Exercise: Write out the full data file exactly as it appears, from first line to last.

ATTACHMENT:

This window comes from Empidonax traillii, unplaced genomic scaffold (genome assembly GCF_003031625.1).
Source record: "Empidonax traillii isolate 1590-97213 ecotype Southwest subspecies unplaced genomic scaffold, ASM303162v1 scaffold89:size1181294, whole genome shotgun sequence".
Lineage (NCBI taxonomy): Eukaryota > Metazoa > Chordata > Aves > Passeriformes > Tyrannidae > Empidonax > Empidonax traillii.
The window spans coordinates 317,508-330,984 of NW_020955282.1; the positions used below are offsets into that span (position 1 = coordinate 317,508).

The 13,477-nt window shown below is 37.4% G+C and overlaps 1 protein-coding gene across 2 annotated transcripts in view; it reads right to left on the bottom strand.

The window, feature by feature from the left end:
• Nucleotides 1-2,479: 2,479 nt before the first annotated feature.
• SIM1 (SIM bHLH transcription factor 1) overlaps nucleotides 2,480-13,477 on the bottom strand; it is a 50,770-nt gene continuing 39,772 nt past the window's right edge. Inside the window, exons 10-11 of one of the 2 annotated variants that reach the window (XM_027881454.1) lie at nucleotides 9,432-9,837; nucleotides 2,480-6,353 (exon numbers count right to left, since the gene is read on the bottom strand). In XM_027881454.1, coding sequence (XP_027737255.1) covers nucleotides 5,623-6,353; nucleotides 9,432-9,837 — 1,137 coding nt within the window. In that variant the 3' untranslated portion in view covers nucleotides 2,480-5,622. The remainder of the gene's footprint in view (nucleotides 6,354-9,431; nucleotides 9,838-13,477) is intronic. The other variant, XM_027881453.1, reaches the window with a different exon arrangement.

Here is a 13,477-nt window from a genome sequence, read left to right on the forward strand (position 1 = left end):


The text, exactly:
This window comes from Empidonax traillii, unplaced genomic scaffold (genome assembly GCF_003031625.1).
Source record: "Empidonax traillii isolate 1590-97213 ecotype Southwest subspecies unplaced genomic scaffold, ASM303162v1 scaffold89:size1181294, whole genome shotgun sequence".
Lineage (NCBI taxonomy): Eukaryota > Metazoa > Chordata > Aves > Passeriformes > Tyrannidae > Empidonax > Empidonax traillii.
The window spans coordinates 317,508-330,984 of NW_020955282.1; the positions used below are offsets into that span (position 1 = coordinate 317,508).

The 13,477-nt window shown below is 37.4% G+C and overlaps 1 protein-coding gene across 2 annotated transcripts in view; it reads right to left on the bottom strand.

The window, feature by feature from the left end:
• Nucleotides 1-2,479: 2,479 nt before the first annotated feature.
• SIM1 (SIM bHLH transcription factor 1) overlaps nucleotides 2,480-13,477 on the bottom strand; it is a 50,770-nt gene continuing 39,772 nt past the window's right edge. Inside the window, exons 10-11 of one of the 2 annotated variants that reach the window (XM_027881454.1) lie at nucleotides 9,432-9,837; nucleotides 2,480-6,353 (exon numbers count right to left, since the gene is read on the bottom strand). In XM_027881454.1, coding sequence (XP_027737255.1) covers nucleotides 5,623-6,353; nucleotides 9,432-9,837 — 1,137 coding nt within the window. In that variant the 3' untranslated portion in view covers nucleotides 2,480-5,622. The remainder of the gene's footprint in view (nucleotides 6,354-9,431; nucleotides 9,838-13,477) is intronic. The other variant, XM_027881453.1, reaches the window with a different exon arrangement.

Here is a 13,477-nt window from a genome sequence, read left to right on the forward strand (position 1 = left end):